Scheduling Periodic Cleaning in macOS

On most of my machines, I treat the default Downloads folder as a staging area: it’s where things arrive before being filed away wherever they belong. Most files, however, are only useful for a very brief period of time and belong nowhere really. Therefore, the Downloads folders on my systems tend to accumulate all sorts of meaningless gunk, as sorting and taking out the digital trash is precisely the sort of menial task we built computers to avoid having to do. Or, they did before I automated the process of taking out the trash. Here’s how.

Begin by setting up an Automator workflow to do the actual cleaning. You might be tempted to choose a workflow along the lines of “if file creation date is not within…”, but that will – for some reason – exclude files created today. The proper way of doing it is to set up a NOT-AND criterion: if a file is not created today and not created within the last 60 days, move it to Trash as seen below.

Screenshot of an Automator workflow for moving files in Downloads to Trash

The next step is to periodically schedule the Automator workflow using Launchd. If your computer is always on at a given time, you could use Cron, but Launchd has more advanced trigger options, and will also make sure to reschedule your task, should your computer have been off or sleeping at the time when it should have run. In this instance, this is not very important, as the script runs every hour, but if you would – say – clean your Downloads folder every first monday of the month, it suddenly becomes more important. In the script below, the workflow is called when it is first loaded (e.g. on login etc) as well as periodically every hour (on the 0:th minute), which may or may not be excessive for your use case (it probably is for mine).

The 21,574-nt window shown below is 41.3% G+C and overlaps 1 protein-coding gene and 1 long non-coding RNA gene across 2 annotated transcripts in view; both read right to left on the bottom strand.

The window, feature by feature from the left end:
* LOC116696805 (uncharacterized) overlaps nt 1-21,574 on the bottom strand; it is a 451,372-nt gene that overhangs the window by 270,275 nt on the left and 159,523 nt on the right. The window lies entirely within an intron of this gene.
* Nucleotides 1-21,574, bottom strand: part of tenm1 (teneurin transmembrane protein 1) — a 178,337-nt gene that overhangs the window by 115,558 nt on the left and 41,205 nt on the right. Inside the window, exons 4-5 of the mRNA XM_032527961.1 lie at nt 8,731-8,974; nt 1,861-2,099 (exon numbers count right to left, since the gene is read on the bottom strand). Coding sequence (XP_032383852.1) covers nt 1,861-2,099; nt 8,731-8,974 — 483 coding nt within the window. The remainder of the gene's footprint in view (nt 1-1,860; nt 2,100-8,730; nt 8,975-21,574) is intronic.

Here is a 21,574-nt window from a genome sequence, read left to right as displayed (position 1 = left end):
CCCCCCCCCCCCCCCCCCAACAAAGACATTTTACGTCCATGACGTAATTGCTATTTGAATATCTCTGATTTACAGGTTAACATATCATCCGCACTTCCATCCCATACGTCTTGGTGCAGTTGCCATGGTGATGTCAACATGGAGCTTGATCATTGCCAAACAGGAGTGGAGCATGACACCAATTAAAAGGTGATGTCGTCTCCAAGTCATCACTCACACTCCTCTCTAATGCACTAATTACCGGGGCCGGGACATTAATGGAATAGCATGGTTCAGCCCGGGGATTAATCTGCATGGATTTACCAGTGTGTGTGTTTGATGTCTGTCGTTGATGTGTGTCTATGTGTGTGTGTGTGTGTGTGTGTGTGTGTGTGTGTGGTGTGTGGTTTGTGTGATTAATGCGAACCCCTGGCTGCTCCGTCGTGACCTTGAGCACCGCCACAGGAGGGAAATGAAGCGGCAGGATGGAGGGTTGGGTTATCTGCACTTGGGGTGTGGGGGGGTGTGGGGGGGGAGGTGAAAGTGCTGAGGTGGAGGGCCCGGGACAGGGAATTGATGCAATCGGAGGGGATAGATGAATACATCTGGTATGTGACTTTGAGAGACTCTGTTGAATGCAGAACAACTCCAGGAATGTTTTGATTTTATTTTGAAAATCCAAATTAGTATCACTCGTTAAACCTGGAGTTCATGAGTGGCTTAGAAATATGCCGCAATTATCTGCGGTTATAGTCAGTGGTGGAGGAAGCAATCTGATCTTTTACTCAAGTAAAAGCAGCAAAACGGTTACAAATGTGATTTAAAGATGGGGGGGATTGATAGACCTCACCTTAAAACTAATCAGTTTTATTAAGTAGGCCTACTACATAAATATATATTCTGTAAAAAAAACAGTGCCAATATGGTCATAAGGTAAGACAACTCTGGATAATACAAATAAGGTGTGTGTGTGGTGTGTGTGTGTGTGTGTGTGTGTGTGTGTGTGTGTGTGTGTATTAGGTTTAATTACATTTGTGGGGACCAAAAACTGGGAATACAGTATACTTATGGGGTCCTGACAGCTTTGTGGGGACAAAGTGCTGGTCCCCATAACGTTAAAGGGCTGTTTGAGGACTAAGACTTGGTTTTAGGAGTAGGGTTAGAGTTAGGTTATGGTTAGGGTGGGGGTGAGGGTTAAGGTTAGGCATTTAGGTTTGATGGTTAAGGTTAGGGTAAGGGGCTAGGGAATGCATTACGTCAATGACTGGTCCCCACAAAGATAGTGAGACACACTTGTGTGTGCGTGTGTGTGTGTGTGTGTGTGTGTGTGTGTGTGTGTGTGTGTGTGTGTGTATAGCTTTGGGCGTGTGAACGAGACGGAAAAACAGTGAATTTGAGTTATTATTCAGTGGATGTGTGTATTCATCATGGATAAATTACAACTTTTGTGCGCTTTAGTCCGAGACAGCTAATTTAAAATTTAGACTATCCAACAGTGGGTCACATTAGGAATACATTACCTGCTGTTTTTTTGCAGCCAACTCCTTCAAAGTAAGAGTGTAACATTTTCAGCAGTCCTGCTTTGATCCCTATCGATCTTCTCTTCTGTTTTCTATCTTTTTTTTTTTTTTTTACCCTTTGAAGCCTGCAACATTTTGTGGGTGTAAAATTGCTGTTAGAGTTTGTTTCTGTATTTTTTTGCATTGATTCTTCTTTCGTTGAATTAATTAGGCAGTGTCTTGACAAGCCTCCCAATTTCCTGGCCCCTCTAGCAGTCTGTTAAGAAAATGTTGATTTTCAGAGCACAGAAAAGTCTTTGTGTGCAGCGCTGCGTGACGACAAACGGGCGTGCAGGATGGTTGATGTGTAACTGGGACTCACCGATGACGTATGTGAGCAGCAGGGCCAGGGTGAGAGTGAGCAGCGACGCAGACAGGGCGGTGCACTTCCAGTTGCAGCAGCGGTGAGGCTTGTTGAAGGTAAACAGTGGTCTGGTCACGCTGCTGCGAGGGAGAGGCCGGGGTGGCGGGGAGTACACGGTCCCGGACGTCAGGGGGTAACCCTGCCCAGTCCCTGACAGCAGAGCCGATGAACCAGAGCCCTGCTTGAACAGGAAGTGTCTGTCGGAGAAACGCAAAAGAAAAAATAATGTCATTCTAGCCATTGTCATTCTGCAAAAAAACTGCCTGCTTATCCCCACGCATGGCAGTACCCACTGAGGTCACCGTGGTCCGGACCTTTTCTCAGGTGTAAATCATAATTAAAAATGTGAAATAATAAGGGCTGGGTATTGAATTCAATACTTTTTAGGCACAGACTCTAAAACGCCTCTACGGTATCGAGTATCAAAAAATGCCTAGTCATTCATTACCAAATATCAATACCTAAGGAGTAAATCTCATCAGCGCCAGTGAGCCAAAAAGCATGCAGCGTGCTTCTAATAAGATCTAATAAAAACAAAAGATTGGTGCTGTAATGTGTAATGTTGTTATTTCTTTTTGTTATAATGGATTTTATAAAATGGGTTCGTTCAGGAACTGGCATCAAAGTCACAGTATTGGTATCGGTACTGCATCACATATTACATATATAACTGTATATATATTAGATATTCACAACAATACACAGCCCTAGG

Change the path to your Automator workflow file below (mine is in ~/Documents and is called clean-downloads.workflow). It may be a good idea to avoid spaces in the file name. Save the Launchd configuration file in ~/Library/LaunchAgents/com.orgname.scriptname.plist (as you can see below, i used org.albin and cleandownloads for organisation name and script/agent name respectively).

Once you are done, you may or may not need to load the script using launchctl load <path-to-script>, e.g. launchctl load ~/Library/LaunchAgents/org.albin.cleandownloads.plist.

If you want to do more in-depth editing of the Launchd script, I’d recommend using LaunchControl. See also this StackOverflow thread on creating Launchd tasks and where to place them. It also contains other ways of scheduling periodic tasks under macOS.

<?xml version="1.0" encoding="UTF-8"?>
<!DOCTYPE plist PUBLIC "-//Apple//DTD PLIST 1.0//EN" "http://www.apple.com/DTDs/PropertyList-1.0.dtd">
<plist version="1.0">
<dict>
	<key>Label</key>
	<string>org.albin.cleandownloads</string>
	<key>ProgramArguments</key>
	<array>
		<string>automator</string>
		<string>/Users/albin/Documents/clean-downloads.workflow</string>
	</array>
	<key>RunAtLoad</key>
	<true/>
	<key>StartCalendarInterval</key>
	<dict>
		<key>Minute</key>
		<integer>0</integer>
	</dict>
</dict>
</plist>

Please note that this script (for security reasons) doesn’t actually delete anything, it just moves them to the Trash. But it pairs excellently with macOS Sierra’s feature for automatically purging Trash of old files!